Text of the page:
It is finally spring here in the midwest, and although I am not counting out another cold snap coming through, we can go outside most days now to play, and spring fever is in the air. I’ve been doing my traditional “switch over the season’s clothes” in my children’s closets, and I’ve found that they have both outgrown a vast amount of their clothing in the past few months, and there is some shopping on my horizon, unless I want to do laundry every single day or send them out half-clothed. Since my kids are 2 and 4, this wasn’t a big surprise to me, but I’m still not going to run out to the closest department store and empty my wallet to fill their closets. here are some of the things I do, year round, to make the seasonal clothing crunch less painful for all of us.
1. Shop ahead a season. This isn’t something you can do if you need the item right now, but you can still be shopping right now for next season. Right now is when clothes for winter (and some spring) are being clearanced, so keep an eye on the clearance racks of your favorite stores and stock up for next year. Part of my process this spring was taking out all the clothes I’d bought last year on clearance for spring and summer this year. made the list of “must-haves” much shorter than it could have been. I’ll be keeping my eyes peeled for winter PJs for my son for next year, something he’s in short supply of now.
2. Make a list, as detailed as possible. I have been guilty too many times in the past of buying something just because it was a bargain and I thought my kids would need it, only to find when I got home that i already had enough of whatever that item was. So I make lists. As I put the winter clothes away, I make lists of what is needed for next winter. As I take the spring and summer clothes out and do an inventory, I make lists of what is missing. We need a lot of socks, and my son needs 2-3 pais of jeans. So I won’t buy him t-shirts (which he has plenty of) instead, I make a list.
3. Orchestrate a trade with friends or family if possible. Sometimes you know someone that has kids who are a little older or bigger than yous that you might be able to trade clothing with. I have a friend who has kids the same age as mine, but the girl is the older one and the boy is the younger, so we’ve been able to trade a lot of her outgrown girl clothes for our outgrown boy clothes. Subsequently, my daughter needs very little this year, if anything at all. Except shoes.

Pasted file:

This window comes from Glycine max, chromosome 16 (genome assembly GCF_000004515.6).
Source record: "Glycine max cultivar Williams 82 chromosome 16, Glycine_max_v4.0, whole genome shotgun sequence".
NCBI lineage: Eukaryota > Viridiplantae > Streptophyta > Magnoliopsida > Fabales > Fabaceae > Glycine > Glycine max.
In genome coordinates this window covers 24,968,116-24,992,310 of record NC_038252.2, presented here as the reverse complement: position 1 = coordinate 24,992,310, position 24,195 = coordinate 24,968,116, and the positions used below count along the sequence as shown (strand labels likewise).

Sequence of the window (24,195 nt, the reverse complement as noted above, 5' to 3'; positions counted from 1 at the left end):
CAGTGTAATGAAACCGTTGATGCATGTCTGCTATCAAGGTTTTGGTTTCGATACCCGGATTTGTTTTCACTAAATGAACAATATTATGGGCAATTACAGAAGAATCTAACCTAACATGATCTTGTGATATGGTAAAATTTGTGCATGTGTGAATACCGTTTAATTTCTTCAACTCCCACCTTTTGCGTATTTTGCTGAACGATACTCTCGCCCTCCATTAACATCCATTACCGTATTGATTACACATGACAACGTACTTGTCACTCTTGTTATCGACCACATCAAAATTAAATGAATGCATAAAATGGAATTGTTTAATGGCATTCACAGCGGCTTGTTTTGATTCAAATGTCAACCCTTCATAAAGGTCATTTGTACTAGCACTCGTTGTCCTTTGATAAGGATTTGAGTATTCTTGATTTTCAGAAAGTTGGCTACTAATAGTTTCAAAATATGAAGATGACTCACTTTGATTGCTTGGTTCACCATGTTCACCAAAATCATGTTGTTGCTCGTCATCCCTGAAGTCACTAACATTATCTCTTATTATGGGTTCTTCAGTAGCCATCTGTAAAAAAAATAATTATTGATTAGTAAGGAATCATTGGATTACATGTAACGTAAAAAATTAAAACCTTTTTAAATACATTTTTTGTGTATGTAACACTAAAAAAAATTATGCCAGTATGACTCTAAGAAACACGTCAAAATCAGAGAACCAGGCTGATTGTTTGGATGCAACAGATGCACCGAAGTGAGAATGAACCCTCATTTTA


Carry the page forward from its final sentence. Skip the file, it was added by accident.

4. Hit up local consignment stores and other gently used options. I am a huge fan of Goodwill for this, but it varies by locality and area. If you have places that sell gently used clothing, check them out. It might be overpriced, but you might find some bargains too.
5. Plan out trips to yard sales carefully. I love going to yard sales but with the hit and miss nature, the gas to drive to them, and the time spent, it isn’t always worth it. When I decide to hit up the yard sales, I plan my yard sale trips to be when there are a number of them in a close location (we have neighborhood association yard sales here which work well) and in affluent yet child-friendly areas of our city where I’ll get the most bang for my buck. I make an event out of it, and spend saturday morning walking about the neighborhood I’ve chosen browsing the goods.
6. Clearance racks can still be your friend this season, too. Some things get classified as a certain season but really, are multi-season. My son needs jeans. I can find jeans on clearance they were selling in the winter that will work just as well for spring and fall as well.
7. Look for sales and other discounts. Sometimes, you need things that you can’t easily get used. Both my kids need socks. Socks are not a frequent used find (because well, they get *used*, and not gently.) So I watch the local department stores and shoe stores for clearance sales, seasonal sales, or just… sales. I’ve been fortunate to get a lot of great socks for my kids at the price I’d pay for cheap offbrand socks (or less) by paying attention.
Adding to anyone’s wardrobe doesn’t have to break the bank. I mostly shop for my kids, because my spouse and I don’t tend to grow as quickly , but I’ve used a number of these strategies to add to my husband’s work wardrobe as well. With planning and perseverence, clothes shopping doesn’t have to break the bank.